By examining primary genetic screening to detect mismatch repair mutation carriers prior to malignancy, and by capturing the important familial factors in risk assessment and in posttest screening of first-degree relatives of mutation-carrying probands, this study enabled the identification of strategies to cost-effectively reduce the burden of Lynch syndrome. This primary screening approach is distinct from current guidelines which recommend clinically informed genetic testing in individuals who have already developed malignancies.
From a clinical perspective, universal screening (0% risk threshold) starting at age 20 reduced the incidence of colorectal and endometrial cancer in mutation carriers compared with current practice (control) the greatest (43.9% and 39.6% respectively), and substantially increased the average life-years per mutation carrier (4.07 years gained), as shown in . As the risk threshold for genetic testing was increased, and fewer people qualified for testing (as in Strategy 20), the reductions in colorectal and endometrial cancer incidence were minimized (5.3% and 3.6%, respectively), as were life-years gained per mutation carrier (0.41 years).
From a cost-effectiveness perspective, although universal screening offered the greatest benefit in clinical outcomes, it did so at the least attractive cost-effectiveness ratios. Furthermore, universal screening required the largest number of tests—over 140—to identify one additional mutation carrier. However, as the risk threshold for genetic testing was set to 5.0% and 10%, the cost-effectiveness values fell below the benchmark of $50,000 per QALY, and the number of tests needed to identify one additional mutation carrier dropped to 7–8, and 2–3, respectively. Although the health outcomes in were sensitive to both screening age and risk of carrying a mutation, sensitivity of cost-effectiveness was dominated by the latter ( and ).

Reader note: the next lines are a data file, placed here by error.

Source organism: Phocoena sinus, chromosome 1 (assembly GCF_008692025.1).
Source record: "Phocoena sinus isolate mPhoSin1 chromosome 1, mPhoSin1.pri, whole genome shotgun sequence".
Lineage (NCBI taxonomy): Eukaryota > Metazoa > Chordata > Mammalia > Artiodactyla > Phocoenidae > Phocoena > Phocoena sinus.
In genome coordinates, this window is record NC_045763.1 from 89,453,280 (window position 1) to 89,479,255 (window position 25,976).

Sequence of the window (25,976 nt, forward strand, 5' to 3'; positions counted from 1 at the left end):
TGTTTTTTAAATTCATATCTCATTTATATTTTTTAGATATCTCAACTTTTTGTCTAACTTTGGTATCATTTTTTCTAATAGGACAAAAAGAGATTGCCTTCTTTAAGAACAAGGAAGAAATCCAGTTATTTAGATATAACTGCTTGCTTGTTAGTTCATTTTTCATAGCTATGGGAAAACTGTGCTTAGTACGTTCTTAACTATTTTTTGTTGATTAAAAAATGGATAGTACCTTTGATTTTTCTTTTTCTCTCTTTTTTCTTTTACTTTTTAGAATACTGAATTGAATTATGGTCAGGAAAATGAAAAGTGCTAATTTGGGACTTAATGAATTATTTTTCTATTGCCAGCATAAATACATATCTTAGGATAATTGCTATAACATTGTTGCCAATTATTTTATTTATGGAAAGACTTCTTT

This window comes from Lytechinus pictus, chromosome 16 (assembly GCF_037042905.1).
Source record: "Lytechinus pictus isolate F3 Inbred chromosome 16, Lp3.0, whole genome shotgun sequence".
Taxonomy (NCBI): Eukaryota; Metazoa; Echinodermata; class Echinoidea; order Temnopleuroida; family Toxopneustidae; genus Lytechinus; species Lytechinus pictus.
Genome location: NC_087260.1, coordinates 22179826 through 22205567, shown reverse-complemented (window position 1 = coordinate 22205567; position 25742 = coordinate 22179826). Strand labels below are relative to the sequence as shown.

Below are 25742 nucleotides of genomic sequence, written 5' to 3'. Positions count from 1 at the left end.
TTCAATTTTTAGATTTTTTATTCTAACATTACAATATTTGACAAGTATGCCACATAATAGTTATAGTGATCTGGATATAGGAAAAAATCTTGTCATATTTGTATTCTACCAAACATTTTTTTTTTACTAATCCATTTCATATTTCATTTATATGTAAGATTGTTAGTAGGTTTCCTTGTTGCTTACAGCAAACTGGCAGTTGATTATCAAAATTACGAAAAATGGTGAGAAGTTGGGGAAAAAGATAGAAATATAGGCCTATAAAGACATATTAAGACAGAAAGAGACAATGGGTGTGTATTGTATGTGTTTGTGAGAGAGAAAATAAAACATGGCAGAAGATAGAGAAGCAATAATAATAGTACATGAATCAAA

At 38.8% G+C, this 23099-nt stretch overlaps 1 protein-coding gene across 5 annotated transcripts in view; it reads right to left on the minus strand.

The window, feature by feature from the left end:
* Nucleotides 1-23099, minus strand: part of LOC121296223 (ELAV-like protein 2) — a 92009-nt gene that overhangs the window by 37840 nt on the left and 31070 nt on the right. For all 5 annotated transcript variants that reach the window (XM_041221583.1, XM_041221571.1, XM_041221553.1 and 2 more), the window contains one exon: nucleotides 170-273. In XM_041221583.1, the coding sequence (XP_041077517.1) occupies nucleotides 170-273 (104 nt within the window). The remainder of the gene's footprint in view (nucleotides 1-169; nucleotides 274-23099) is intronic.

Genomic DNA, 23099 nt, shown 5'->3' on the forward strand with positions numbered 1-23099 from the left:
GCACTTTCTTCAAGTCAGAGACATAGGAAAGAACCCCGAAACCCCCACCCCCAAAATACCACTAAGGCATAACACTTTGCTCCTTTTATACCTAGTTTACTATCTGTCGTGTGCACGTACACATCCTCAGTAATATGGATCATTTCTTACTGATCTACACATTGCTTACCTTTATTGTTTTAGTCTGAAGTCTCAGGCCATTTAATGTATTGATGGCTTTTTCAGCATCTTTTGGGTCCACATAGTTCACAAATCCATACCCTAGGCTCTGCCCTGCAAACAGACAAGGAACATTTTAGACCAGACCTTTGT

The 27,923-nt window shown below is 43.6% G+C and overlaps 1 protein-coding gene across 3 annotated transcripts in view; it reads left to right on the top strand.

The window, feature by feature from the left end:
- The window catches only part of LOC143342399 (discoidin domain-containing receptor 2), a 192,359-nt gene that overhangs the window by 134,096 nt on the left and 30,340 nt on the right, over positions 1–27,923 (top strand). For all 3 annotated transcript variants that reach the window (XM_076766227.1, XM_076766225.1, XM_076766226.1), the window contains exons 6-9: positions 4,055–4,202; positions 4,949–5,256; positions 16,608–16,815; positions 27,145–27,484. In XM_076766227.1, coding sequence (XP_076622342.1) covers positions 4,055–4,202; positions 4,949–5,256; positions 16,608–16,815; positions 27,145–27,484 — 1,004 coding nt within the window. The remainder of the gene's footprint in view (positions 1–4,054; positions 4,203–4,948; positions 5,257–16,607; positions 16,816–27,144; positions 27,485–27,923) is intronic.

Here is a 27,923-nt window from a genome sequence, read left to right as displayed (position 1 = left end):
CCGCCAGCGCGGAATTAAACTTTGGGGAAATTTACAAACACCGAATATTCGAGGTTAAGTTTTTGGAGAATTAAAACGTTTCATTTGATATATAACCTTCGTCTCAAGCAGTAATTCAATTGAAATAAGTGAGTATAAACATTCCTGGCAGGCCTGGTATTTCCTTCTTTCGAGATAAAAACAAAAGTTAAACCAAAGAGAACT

Between the extremes of universal testing and a strategy involving a high threshold for testing were strategies, such as 12, which achieved reductions in colorectal and endometrial cancer incidence of 13.5% and 9.0% respectively, at an average cost-effectiveness ratio of $27,571 per QALY and an incremental cost-effectiveness ratio of $44,537 per QALY. As the age at which to start screening increased from 25 to 35 (e.g., strategies 12, 14), screening had less of an effect on the reduction of colorectal cancer incidence (13.5% vs. 12.2%), and on the reduction of endometrial cancer incidence (9.0% vs. 8.1%), but improved cost-effectiveness ($44,537 per QALY vs. $40,645 per QALY). On the basis of the values in , several effective primary genetic screening strategies exist for start ages of 25 to 35, with a risk threshold of 5%. Cost per QALY of strategies 12 and 14, for example, are below the cost-effectiveness benchmark and are comparable to values of other accepted prevention activities described by Maciosek et al. (38